Idaho Transportation

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Dave Turner sees things for what they can become;
innovative ideas lead to award

Dave Turner comes from a long line of craftsmen – it’s in his blood, in his heart and in his hands. The ability to observe something as it is and envision what it could become extends back to his great-grandfather who carved peach pits into animal forms.

Four generations later, Dave turns tungsten steel and hard acrylics into finely honed knives, rough running engines into instruments that sing and blocks of wood into furniture and cabinets for his home.

He applies the same ingenuity to his job – testing steel, concrete and cement in the structures lab at ITD’s Headquarters. Turner’s hand print is evident in virtually every lab at headquarters where he has transformed needs into practical, cost-saving creations. For his efforts, he received an Idaho employee recognition award and a $1,000 check at a recent ceremony honoring employees.

Turner followed in his father Earl’s footsteps – not only developing a unique ability to create solutions from problems, but also to do it under the ITD umbrella. His father was an assistant chief in the Right of Way section until the onset of multiple sclerosis forced a premature retirement in the mid-1970s.

“He was my best friend and one super guy,” John said of his father who recently passed away. “He was an innovator like his father and his grandfather.

“I don’t know why it comes so easy to me, not that I haven’t made my share of mistakes, which I have. There’s some truth in that it comes relatively easy, probably because I was always in my father’s hair as a toddler. It’s probably in my blood as well as the way I was raised.”

Earl taught the fine art of knife making to his son. He was very good with metals, Dave recalls. He could build or fix anything, and was considerably ahead of his time when he built “tote goats,” versatile, off-road motorcycles.

Dave began working for ITD shortly after graduating from Borah High School. He never intended to stay, but never left. Soon to be 54, he’s already closing in on the rule of 90 (age plus years of service) that would qualify him for retirement.

Don’t plan to circulate a bon voyage card and order a retirement cake anytime soon, though. Dave loves his job and can’t envision doing anything else.

“For me, building this stuff – especially the things that are really needed – is something I like to do, and it helps me keep my sanity. I’ve considered it part of the job, nothing extraordinary…

“I’m happy where I am. Even after all these years, I still look forward to coming to work every morning. I wouldn’t take another position if it means giving up something I enjoy doing and get satisfaction from.”

That’s why he hasn’t progressed beyond an associate of electronics technology degree from Boise State College (now University). He found something he enjoys doing and sees no reason to look elsewhere.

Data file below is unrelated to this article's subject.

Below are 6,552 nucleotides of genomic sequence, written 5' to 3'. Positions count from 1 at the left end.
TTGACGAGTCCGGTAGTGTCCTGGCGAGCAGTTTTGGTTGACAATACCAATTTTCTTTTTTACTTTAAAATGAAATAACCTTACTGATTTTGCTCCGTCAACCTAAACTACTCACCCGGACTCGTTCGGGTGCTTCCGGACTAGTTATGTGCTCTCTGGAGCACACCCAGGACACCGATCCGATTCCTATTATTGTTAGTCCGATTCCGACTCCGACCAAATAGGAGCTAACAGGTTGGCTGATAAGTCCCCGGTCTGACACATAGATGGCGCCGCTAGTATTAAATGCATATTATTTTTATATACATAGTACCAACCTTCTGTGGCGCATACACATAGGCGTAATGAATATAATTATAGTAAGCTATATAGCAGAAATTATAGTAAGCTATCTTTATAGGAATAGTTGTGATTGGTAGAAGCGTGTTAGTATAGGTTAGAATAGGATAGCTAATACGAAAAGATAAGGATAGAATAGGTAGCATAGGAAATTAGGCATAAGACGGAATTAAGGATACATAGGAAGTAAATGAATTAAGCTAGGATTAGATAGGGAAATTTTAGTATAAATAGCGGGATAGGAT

The award for innovation officially was based on a machine he crafted for colleagues in the chemical lab. They needed a way of testing metal washers – or coupons – when dipped into magnesium chloride solutions. Using an electronic timer, a rotating plastic disc, a motor and microprocessor, Turner came up with a way of dipping the coupons into solutions for 10 minutes, removing them for 50 minutes, and continuing the cycle for several days.

It beats paying an hourly employee to perform the task, he said.

An Oregon firm replicated his design and now markets what became affectionately known at ITD as the “dipity-doo” machine. Turner figures he put about $500 and several weeks of labor into his creation. The manufactured version sells for about $5,000.

In reality, the award for innovation also is linked to the host of other creations, refinements or improvements of Turner’s design that are scattered throughout the labs, the latest of which holds great commercial promise.

The devices, which use short pieces of five-inch aluminum pipe, customized cam-loc connectors and a control valve are used to harvest samples of cement as it flows from a cement truck to a processing plat. When Turner’s device is connected to the cement truck, an operator can open a valve and fill an aluminum storage tube with a representative sample of cement being delivered to the job. The sample can be taken quickly, safely and precisely without climbing onto trucks and digging through extremely fine cement dust. The samples are more representative of the material going into concrete structures.

The equipment is lightweight, easily transported and handled, and is relatively inexpensive to produce. Turner expects to distribute the 17 first-run kits that include four-inch hose adapters, to ITD districts statewide this spring. In the meantime, the same Oregon manufacturer that markets his dipping machine is considering production of a commercial cement testing kit.

Turner figures each of the kits, with adapters, cost about $700 to make.

Photos: Top, Dave Turner with his 'dipity-doo' machine; bottom, tubes that will enable safer, more efficient testing of cement quality